Silent rice revolution blows in Tamil Nadu

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By Our Special Correspondent

New Delhi, September 23: Women in Tamil Nadu are spearheading a silent campaign to restore their food heritage.

After decades of the monocropping of hybrid made several traditional verities go extinct, farmers in Tamil Nadu have embarked on a journey to retrieve the lost glory.

“Around 20 heritage rice varieties of Tamil Nadu are being traced, collected, redeemed, and restored at least through 10 community seed banks benefiting more than 500 farmers in Tamil Nadu,” said Ministry of Science and technology in an official statement on Friday.

The majority of small and medium farmers of Tamil Nadu have lost their heritage seeds, once owned traditionally by their community forefathers, due to monocropping of hybrids. “These varieties had been identified for their unique nutritional, medicinal, and ecological qualities and, above all, their climate resilience,” added the Ministry.

The genetic erosion of heritage and indigenous gene pool of paddy varieties, loss of knowledge on the therapeutic/curative properties of native extant varieties, lack of accessibility to their seed stocks, poses a challenge for the sustenance and future of agriculture and human health in Tamil Nadu.

These community seed banks have been promoted by identification of willing farmers based on location with assistance from local NGOs in 24 districts in Tamil Nadu.

“A lead farmer cultivates one to many traditional varieties in his farm, a part of which when harvested is shared and distributed to other interested farmers in the neighboring localities and districts with or without payment,” added the Ministry.

The campaign is informal and voluntary. “A seed bank capital of Rs 2000 was distributed to each beneficiary farmer to strengthen the heritage rice community seed banks,” added the Ministry.

The operational principles of these banks include memory banking of ethno-ecological knowledge, promotion of medicinal knowledge, and special agronomic qualities through associated cultural belief as well as their conservation.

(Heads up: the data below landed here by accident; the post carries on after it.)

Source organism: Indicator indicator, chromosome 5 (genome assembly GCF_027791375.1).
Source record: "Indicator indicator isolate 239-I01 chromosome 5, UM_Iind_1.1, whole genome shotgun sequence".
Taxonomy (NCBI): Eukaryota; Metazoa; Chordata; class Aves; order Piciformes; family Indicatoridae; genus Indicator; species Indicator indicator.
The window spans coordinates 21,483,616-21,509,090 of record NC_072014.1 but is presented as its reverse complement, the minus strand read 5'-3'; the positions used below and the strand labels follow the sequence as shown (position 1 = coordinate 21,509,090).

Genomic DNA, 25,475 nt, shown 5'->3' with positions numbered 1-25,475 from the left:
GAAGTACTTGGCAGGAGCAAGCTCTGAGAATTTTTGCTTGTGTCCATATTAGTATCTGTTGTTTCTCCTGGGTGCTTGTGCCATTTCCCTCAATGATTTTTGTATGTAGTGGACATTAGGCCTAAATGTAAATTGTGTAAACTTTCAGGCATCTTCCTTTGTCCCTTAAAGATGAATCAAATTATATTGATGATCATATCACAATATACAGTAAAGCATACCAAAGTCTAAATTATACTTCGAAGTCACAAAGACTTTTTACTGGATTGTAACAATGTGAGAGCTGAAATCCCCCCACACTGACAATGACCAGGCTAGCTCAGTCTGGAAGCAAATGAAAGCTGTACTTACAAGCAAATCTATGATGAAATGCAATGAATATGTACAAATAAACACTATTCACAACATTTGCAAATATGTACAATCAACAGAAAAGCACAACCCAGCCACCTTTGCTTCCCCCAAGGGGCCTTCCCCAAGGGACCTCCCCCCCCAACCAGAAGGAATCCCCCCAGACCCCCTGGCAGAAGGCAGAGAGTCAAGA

Regional festivals also help to promote exchange of seeds.

“Paddy seed exchange festival Nel Thiruvizha organized along with CREATE, a Tiruvarur-based NGO helped distribute heritage rice seed varieties such as Karuppu kouni, Thuyya malli, Mapillai samba, Karunkuruvai and so on,” noted the Ministry.

During Paddy Seed Festivals, lead farmers may volunteer to distribute the seeds of these traditional varieties free of cost to hundreds of farmers at the rate of 1-2 kgs/farmer.

Additionally interested farmers across the state are allowed to visit the on farm standing crops of these varieties.

“Field gene banks have been set up to propagate the heirloom varieties through seed exchange programmes and organic seed multiplication,” added the Ministry.

The farmers are trained in conservation methods and ways of enriching and revitalizing the indigenous heritage germplasms, as well as on In situ trials for climate adaptability in the farmer’s field on a pilot scale.

“The initiative to collect and conserve the traditional landraces of rice varieties can help share and exchange knowledge about the varieties with inherent capacities to withstand climate uncertainties, drought and flood resistance, medicinal and nutritional properties,” stressed the Ministry.

Once the knowledge about these local indigenous rice varieties spreads beyond the tiny localities to which they are confined, farmers are expected to participate in preventing the erosion of the knowledge.

“The initiative can bring sustainable yield to all rice-based farmers in the event of climate change uncertainties. Seeds of past conserved to reserve seeds for future can be promoted for upscaling in coming years,” added the Ministry.

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